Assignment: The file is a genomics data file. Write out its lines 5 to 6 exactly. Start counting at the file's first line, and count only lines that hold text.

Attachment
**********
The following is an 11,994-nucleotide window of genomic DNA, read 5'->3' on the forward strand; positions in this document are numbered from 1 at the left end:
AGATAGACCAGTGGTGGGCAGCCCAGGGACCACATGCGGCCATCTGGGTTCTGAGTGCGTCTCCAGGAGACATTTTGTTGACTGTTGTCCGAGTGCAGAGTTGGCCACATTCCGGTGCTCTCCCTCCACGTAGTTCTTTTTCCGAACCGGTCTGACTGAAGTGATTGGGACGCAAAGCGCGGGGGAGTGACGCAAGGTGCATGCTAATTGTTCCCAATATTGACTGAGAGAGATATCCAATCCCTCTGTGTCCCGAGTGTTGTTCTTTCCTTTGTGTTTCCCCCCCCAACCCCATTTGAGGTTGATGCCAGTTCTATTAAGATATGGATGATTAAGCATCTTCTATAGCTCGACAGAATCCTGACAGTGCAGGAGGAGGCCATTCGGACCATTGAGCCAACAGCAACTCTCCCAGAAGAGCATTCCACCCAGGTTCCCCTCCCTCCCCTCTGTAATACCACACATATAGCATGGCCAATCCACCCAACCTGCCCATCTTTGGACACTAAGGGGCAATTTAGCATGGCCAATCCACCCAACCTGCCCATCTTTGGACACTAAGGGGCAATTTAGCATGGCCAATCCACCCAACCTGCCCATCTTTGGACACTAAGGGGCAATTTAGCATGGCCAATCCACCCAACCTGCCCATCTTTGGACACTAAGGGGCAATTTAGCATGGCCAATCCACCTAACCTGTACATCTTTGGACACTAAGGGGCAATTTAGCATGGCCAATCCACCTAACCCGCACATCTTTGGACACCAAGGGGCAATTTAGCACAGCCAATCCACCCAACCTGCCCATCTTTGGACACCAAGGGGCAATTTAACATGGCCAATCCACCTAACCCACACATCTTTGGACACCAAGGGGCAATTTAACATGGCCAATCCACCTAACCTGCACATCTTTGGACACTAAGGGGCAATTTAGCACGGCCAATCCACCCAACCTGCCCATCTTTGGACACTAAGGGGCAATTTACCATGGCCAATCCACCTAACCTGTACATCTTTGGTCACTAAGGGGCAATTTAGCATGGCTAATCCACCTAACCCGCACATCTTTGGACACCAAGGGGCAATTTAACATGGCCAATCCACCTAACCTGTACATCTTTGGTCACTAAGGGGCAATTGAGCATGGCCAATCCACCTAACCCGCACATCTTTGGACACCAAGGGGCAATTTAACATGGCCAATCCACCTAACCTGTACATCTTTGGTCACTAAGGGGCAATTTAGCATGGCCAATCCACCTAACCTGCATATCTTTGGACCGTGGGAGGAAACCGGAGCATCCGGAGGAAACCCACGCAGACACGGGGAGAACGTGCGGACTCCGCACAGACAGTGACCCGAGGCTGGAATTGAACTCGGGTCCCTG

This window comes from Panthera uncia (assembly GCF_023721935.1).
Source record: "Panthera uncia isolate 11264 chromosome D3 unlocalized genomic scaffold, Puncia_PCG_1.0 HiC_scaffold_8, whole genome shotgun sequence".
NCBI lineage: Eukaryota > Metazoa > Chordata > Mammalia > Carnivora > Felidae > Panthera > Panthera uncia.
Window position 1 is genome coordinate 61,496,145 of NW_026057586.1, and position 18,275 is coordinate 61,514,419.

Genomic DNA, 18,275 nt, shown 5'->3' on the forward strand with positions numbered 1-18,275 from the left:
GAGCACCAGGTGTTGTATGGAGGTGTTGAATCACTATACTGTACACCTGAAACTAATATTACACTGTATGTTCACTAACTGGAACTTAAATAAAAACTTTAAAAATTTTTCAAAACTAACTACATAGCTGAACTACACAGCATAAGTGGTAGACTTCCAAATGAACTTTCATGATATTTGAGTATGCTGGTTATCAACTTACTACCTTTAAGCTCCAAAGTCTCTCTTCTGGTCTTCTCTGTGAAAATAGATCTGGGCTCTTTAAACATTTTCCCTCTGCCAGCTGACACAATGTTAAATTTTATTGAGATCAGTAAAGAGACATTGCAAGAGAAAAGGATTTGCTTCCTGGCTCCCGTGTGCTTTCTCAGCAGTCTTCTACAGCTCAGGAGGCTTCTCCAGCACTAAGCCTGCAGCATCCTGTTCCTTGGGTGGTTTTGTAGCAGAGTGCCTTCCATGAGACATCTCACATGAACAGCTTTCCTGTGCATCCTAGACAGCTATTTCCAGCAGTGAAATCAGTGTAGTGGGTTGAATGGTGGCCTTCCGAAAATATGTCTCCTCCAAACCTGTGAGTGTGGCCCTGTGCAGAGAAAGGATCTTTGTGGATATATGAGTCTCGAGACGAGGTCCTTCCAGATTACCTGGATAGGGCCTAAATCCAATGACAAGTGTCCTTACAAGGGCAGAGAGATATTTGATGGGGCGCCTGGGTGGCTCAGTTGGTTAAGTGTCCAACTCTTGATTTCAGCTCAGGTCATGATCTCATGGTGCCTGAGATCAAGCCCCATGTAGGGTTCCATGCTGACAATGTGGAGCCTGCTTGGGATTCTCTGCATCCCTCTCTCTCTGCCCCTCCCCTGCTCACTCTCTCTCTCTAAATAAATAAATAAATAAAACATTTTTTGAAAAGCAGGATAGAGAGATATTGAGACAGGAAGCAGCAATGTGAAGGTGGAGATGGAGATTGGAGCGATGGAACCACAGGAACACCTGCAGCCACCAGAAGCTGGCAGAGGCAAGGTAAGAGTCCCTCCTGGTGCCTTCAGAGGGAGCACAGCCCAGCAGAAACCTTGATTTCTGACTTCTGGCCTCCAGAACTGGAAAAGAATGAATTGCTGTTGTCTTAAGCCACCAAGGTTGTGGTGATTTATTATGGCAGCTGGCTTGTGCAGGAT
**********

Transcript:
NCBI lineage: Eukaryota > Metazoa > Chordata > Mammalia > Carnivora > Felidae > Panthera > Panthera uncia.
Window position 1 is genome coordinate 61,496,145 of NW_026057586.1, and position 18,275 is coordinate 61,514,419.